Indonesia faces challenges such as natural disasters and depleted natural resources. Increasing floods, droughts, and major fire events impair economic development, threaten people’s lives and livelihoods, and affect the climate and environment. Peatland and mangrove degradation are examples of environmental issues with large socioeconomic impacts.
Based on our SAVi assessment, blocking canals and revegetating peatland, while also monitoring land use and improving fire suppression, brings the highest net benefit for society: USD 4.136 million cumulatively by 2100. Also, investing in mangrove rehabilitation for Belitung is economically viable only if connected to the generation of an additional source of revenue, such as ecotourism. This income avoids the desire to convert land for mining. Ecotourism and mangrove restoration create more jobs than mining and have the potential to generate wages of up to USD 1,600 per capita per year and forms a sustainable source of income for the local community.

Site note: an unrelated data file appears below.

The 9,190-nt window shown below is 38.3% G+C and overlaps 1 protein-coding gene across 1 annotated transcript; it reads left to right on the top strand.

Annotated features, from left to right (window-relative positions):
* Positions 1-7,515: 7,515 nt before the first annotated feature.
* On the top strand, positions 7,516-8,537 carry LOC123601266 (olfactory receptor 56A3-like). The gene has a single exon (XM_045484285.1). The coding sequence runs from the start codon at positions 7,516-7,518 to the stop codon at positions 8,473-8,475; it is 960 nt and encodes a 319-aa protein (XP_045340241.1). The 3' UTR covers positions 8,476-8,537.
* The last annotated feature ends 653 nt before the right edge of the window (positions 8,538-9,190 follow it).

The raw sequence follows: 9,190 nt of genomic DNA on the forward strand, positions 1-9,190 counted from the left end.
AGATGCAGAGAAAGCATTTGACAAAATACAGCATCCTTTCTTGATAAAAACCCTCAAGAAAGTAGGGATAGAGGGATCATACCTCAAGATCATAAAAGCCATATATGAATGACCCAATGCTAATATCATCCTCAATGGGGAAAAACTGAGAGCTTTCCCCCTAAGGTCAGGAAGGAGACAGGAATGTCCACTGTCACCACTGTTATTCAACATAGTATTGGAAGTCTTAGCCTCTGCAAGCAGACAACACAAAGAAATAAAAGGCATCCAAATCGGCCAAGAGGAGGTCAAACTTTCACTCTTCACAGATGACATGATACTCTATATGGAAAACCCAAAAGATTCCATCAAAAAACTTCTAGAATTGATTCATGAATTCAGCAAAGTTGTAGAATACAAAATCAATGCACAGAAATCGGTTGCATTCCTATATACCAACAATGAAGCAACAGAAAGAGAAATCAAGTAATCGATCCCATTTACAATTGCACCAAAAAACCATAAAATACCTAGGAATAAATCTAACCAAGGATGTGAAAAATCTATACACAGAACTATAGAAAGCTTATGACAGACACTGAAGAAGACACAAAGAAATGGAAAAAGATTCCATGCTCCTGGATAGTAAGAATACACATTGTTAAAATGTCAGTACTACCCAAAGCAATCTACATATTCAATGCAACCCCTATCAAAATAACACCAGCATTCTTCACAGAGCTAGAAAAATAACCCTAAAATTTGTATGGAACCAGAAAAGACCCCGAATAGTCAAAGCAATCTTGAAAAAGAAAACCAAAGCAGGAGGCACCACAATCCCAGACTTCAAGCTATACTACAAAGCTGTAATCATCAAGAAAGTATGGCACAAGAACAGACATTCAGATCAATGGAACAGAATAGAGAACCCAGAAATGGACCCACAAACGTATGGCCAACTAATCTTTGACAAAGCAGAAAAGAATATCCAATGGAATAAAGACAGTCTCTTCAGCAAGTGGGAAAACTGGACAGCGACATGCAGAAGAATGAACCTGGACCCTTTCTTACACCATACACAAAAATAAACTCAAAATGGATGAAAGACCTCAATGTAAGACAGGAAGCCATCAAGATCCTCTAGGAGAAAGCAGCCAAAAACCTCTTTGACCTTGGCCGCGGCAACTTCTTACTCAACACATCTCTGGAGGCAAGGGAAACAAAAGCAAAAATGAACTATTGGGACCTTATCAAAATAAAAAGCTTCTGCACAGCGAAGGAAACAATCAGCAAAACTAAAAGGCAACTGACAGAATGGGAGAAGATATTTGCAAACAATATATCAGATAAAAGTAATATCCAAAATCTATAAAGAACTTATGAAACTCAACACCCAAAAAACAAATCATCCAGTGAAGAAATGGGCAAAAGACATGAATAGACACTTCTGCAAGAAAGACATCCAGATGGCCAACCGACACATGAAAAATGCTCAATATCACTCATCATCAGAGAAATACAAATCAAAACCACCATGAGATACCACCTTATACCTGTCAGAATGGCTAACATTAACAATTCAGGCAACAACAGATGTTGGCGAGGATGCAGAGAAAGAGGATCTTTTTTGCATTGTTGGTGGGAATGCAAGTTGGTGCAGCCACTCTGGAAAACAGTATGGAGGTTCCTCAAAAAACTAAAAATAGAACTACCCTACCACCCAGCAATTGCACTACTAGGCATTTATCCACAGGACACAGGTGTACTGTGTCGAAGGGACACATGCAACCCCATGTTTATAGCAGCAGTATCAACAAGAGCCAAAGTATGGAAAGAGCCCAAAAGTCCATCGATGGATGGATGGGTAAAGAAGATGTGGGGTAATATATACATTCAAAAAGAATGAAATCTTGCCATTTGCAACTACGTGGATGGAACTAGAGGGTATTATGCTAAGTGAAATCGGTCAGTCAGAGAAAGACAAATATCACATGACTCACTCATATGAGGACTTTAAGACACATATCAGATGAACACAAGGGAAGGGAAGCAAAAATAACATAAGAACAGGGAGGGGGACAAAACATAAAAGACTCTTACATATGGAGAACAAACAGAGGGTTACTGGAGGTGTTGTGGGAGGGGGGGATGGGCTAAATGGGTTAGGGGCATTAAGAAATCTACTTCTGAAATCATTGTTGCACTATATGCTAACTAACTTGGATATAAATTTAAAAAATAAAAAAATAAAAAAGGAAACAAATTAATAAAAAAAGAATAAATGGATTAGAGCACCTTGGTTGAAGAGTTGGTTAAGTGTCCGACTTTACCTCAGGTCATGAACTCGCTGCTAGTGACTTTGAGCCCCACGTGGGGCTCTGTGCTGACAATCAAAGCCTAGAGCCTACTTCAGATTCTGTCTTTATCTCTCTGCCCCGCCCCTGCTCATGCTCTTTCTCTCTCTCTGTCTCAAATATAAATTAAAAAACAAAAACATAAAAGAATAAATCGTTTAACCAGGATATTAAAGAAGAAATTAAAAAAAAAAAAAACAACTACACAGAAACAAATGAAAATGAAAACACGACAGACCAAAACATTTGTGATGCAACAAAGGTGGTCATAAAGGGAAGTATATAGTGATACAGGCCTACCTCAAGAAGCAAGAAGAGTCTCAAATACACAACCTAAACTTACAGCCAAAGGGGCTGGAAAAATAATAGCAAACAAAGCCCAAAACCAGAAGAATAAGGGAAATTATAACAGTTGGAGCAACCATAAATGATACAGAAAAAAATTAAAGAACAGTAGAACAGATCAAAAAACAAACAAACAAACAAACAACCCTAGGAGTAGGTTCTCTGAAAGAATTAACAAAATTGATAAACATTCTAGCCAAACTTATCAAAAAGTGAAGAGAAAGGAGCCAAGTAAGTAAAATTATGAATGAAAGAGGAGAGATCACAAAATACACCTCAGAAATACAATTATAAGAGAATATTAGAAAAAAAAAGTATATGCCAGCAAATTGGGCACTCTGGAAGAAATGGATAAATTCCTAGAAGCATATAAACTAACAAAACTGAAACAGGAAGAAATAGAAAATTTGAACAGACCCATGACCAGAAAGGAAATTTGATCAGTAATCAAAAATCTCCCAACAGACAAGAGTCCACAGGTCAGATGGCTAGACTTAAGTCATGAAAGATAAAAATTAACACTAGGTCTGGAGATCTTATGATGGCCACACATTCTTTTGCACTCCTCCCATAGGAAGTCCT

This SAVi assessment uses system dynamics modelling and financial analysis to analyze restoration options for the Katingan peatlands and Belitung mangroves. We quantify the societal benefits and costs of several policy, land-use, and climate scenarios.